Over the years I’ve created many resources around podcasting. In this post, I’ve gathered together some of my most useful tips. Please leave a comment if you find these helpful.
A podcast is an audio file that can be shared on the Internet, and played on a desktop or laptop machine or on a mobile device. By nature a podcast is serial and requires an RSS feed, whereas a plain audio file stands alone.
Preparing to podcast
- What’s the purpose of your podcast?
- Who are you trying to reach?
- How will you measure success?
- Have you decided on a format?
- Do you have the software and hardware you need?
- Do you have a name for your podcast?
- Do you have Apple Podcasts-appropriate album art?
- Are you going to write a script? Be careful of over-scripting
Suggested hardware (Refer to my list of recommended gear)
- Mac or PC with sound card
- Earphones, headset or headphones
- Portable digital recorder (optional)
- iPhone or other handheld device with recording capability (optional)
- Audacity with LAME encoder (free) for Mac, Windows or Linux
- Garage Band (Mac only)
- Adobe Audition (PC and Mac; not free, but feature-rich)
- Levelator or Auphonic, which evens out the voices in your podcast; do not use for music!
- ID3 Editor (Mac or Windows), optional, to add tags to your file, making it appear properly in iTunes and other players
Optional but suggested resources
- A blog or other content management system, which enables simple podcast publishing; WordPress bloggers have access to many podcasting plugins, such as Simple Podcast Press, which I highly recommend (affiliate link)
- An account at Libsyn or other hosting service
- An account on SoundCloud, not for hosting, but for distribution
Minimum gear needed to podcast
Built-in microphone, Mac or PC (not recommended)
Better gear for a podcast
Headset/mic combo, Mac or PC
Best gear for podcast
Microphone, headphones, Mac or PC; optional portable digital recorder for field work
Learn to use your microphone!
Note: Many smartphones allow you to record audio. If you use the Apple-supplied mic/headset with an iPhone and an app like iTalk, you can get decent quality. Just upload the file to your computer for editing, etc. Be sure to put the phone in airplane mode so your recording won’t be interrupted by calls or texts.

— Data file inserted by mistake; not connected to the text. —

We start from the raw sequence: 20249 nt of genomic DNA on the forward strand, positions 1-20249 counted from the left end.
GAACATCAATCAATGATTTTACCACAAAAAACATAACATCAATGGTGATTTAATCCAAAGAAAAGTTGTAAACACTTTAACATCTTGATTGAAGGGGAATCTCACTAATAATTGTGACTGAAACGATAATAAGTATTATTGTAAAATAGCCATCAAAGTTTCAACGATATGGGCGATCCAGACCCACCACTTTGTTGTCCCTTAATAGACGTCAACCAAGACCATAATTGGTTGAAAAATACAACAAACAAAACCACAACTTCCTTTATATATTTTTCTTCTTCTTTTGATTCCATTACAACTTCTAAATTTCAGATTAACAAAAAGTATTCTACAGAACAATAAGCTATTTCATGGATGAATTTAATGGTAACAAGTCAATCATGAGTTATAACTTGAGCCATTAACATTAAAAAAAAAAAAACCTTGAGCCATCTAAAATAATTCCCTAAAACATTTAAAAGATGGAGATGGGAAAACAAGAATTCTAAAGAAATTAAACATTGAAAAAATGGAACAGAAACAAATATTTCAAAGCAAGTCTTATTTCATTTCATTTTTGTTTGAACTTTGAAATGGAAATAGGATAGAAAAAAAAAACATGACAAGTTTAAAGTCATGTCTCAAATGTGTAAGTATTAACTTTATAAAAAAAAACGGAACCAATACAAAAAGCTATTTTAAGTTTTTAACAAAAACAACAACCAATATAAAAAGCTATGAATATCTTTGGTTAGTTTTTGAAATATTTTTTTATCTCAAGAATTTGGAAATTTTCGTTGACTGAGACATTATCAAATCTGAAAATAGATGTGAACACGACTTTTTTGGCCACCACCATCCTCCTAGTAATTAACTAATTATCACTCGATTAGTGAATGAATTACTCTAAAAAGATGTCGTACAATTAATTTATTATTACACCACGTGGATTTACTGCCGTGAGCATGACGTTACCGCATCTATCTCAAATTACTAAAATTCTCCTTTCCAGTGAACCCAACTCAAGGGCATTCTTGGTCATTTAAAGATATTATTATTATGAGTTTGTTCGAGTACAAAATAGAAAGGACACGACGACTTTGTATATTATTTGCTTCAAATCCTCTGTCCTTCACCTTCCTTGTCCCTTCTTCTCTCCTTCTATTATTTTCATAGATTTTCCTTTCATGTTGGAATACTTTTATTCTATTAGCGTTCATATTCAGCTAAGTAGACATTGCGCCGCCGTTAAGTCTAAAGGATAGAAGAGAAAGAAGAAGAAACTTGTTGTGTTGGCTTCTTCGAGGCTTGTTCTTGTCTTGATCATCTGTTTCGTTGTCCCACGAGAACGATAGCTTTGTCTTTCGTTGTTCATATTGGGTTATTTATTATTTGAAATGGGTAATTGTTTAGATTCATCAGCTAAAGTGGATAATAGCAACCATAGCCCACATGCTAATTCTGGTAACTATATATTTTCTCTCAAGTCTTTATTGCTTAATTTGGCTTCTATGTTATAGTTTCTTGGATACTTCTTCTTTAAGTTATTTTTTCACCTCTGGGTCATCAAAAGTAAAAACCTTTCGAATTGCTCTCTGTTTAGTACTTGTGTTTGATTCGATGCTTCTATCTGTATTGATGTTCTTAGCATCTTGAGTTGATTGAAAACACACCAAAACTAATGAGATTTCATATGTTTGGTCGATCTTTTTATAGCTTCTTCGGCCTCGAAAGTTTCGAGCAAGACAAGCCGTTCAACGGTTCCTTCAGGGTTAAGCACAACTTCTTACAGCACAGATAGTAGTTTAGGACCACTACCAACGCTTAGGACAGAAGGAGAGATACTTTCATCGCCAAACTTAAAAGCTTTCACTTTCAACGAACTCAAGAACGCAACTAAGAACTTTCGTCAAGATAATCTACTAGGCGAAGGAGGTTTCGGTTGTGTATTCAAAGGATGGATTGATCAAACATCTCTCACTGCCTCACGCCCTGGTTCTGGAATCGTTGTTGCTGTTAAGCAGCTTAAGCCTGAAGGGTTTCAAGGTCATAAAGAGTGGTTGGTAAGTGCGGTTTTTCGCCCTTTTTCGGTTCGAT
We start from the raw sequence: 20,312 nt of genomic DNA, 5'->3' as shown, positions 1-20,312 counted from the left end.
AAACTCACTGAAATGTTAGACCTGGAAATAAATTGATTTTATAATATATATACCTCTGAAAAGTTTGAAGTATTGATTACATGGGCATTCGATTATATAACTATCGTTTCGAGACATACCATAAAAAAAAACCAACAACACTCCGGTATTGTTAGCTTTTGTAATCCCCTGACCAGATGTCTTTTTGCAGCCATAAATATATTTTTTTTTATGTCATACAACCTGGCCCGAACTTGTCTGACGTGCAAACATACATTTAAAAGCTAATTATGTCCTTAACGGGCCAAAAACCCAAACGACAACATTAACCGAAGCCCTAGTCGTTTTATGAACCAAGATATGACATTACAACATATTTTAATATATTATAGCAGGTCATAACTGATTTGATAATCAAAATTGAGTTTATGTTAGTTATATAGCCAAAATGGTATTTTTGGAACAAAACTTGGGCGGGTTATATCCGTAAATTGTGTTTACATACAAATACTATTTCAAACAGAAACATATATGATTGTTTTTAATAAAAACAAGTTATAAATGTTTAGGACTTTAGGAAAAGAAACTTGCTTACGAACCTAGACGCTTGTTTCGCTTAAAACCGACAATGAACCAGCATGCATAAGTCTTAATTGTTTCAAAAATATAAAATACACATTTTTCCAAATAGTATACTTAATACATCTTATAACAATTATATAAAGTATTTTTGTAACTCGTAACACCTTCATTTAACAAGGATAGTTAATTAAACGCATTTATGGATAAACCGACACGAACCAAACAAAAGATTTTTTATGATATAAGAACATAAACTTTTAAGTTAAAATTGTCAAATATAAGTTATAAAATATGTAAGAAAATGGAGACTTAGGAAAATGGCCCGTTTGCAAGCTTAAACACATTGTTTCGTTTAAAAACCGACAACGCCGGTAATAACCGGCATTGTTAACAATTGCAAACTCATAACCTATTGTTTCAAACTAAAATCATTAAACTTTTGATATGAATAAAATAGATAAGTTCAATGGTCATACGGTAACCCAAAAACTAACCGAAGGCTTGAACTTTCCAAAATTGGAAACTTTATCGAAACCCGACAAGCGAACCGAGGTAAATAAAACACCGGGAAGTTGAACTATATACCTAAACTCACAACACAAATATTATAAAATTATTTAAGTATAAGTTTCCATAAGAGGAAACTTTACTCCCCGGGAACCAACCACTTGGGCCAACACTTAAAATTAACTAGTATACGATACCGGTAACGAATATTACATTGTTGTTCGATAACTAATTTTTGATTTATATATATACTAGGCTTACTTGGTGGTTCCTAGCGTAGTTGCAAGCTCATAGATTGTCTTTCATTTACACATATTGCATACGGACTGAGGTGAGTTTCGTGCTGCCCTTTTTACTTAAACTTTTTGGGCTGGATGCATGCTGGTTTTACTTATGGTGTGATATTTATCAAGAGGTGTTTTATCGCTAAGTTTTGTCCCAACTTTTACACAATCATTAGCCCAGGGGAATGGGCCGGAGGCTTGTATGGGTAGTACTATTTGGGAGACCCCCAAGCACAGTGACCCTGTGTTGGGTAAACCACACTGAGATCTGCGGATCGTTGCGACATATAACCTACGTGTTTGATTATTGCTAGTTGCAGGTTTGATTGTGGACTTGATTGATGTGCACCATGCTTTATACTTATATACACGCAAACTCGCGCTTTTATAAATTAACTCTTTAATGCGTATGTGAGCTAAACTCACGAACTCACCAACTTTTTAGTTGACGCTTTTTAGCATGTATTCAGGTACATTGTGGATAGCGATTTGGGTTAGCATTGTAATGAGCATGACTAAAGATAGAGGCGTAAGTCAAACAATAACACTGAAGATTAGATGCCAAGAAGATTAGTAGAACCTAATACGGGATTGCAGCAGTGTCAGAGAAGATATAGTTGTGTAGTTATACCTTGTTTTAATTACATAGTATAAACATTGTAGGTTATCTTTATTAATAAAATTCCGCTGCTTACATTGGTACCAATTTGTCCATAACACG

To script or not?
- Light scripting is usually better than tight scripting
- If you script, mark up and rehearse; learn to sound natural
Remember: the listener has no visual cues
- Communicate for the ear, not the eye
- Use simple language
- Start with a hook to grab the listener’s interest
- Give auditory guideposts (“We’re going to talk about three things…”)
- Avoid lots of numbers
- Use a recap at the end
Read The Podcast Scripting Book for more on this topic.
Why edit your podcast?
- Get rid of errors
- Delete excessive um and ah sounds
- Even out the sound volume
- Give your listener a pleasant experience
- Allow you to include other clips
- Add music, jingles or sound effects to your podcast
The basics of podcasting using Audacity
- Plan your podcast
- Record your audio in Audacity
- Edit your file in Audacity
- In Audacity, export the file as MP3; add ID3 tags
- Upload the file to a hosting service such as Libsyn
- Publish the file to your blog as an enclosure; this distributes your podcast in an RSS feed
Step-by-step recording and editing in Audacity
- Connect your microphone to your computer
- Check system sound settings so that microphone is selected
- Open Audacity
- Select input (built-in microphone or line-in or USB mic, whatever you are using)
- Be sure defaults are set to project rate of 44100 Hz, mono, 32-bit float (keep it simple)
- “Save project as” and give it a name
- Hit red button and start speaking
- Save file
- Listen to make sure it’s OK
- To remove parts of the sound file, highlight and delete
- To move parts of the sound file, highlight, copy, paste (much like a word processor)
- If using Levelator, export or save file as WAV and then drop onto Levelator application. If using Auphonic, upload a WAV file to be evened out.
- Add optional jingles and music
- Save file
- Export>Format MP3
Note: Do not work with an MP3 file until you are ready to upload. MP3 is a compressed (lossy) format. You want to work with an uncompressed file (.aup, WAV, etc.) until you are ready to upload and publish.